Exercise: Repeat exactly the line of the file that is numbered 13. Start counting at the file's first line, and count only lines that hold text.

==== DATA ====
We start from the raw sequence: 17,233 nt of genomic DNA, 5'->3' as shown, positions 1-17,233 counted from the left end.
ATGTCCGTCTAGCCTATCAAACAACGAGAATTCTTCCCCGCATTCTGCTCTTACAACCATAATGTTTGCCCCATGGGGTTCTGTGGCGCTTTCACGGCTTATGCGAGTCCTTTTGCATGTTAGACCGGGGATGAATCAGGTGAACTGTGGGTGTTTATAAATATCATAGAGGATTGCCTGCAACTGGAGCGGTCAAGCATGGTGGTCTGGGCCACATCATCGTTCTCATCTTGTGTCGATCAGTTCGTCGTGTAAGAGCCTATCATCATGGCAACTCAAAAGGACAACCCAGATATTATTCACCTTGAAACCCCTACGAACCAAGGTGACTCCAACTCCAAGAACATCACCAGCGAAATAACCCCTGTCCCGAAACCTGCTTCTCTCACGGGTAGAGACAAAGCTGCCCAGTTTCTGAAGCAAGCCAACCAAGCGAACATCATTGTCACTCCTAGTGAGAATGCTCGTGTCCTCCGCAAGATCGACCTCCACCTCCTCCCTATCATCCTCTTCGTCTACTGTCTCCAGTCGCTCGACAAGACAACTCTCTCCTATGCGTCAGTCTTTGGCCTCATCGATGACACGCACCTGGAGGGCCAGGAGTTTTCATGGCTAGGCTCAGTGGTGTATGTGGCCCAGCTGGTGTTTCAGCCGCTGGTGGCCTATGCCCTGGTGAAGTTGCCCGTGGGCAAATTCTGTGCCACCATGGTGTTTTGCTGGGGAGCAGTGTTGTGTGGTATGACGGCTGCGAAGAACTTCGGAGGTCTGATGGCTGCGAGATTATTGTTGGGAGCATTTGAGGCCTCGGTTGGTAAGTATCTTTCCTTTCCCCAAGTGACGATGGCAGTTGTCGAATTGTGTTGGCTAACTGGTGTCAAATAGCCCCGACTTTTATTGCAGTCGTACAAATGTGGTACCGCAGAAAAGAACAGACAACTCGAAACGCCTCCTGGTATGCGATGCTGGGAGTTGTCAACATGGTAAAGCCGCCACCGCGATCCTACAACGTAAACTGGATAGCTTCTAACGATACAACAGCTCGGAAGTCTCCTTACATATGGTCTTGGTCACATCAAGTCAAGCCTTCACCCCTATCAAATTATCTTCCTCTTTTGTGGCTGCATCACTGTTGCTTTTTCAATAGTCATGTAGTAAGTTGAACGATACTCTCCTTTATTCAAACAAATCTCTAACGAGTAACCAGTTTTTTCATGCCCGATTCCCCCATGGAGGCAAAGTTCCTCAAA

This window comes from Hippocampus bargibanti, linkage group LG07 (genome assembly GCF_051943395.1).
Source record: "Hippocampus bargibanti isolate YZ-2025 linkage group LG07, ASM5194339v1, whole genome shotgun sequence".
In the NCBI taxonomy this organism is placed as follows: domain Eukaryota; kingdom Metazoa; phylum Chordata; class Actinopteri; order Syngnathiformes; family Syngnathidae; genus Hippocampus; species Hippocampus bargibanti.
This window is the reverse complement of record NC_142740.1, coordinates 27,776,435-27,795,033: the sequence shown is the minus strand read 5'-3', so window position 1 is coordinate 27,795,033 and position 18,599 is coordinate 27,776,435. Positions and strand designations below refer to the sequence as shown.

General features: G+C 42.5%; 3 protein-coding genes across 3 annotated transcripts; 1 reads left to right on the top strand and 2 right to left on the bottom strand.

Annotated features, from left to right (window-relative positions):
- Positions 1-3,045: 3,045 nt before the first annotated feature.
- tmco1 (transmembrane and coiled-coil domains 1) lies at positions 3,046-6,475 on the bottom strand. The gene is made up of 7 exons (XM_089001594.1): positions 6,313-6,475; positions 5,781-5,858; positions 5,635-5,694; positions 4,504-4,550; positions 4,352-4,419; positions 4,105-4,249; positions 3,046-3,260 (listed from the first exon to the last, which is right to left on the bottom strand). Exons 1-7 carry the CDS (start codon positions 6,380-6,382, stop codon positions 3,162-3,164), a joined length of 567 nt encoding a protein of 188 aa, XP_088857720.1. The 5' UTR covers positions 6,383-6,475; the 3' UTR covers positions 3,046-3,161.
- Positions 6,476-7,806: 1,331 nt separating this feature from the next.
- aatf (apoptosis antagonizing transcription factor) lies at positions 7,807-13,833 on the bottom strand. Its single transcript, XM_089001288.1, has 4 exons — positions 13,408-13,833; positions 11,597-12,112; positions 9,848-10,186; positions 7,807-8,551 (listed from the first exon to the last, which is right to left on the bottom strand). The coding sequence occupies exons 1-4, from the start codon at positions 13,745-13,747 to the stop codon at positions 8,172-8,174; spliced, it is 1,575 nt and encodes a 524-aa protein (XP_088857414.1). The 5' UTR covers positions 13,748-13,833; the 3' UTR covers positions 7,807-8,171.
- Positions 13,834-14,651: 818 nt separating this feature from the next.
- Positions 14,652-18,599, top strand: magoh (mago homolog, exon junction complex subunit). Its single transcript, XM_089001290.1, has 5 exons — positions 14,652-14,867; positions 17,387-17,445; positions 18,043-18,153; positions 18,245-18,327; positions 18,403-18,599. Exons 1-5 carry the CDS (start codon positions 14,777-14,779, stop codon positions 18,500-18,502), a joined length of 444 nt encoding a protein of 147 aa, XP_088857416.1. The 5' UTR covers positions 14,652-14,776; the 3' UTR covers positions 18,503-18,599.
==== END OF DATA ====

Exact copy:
- Positions 13,834-14,651: 818 nt separating this feature from the next.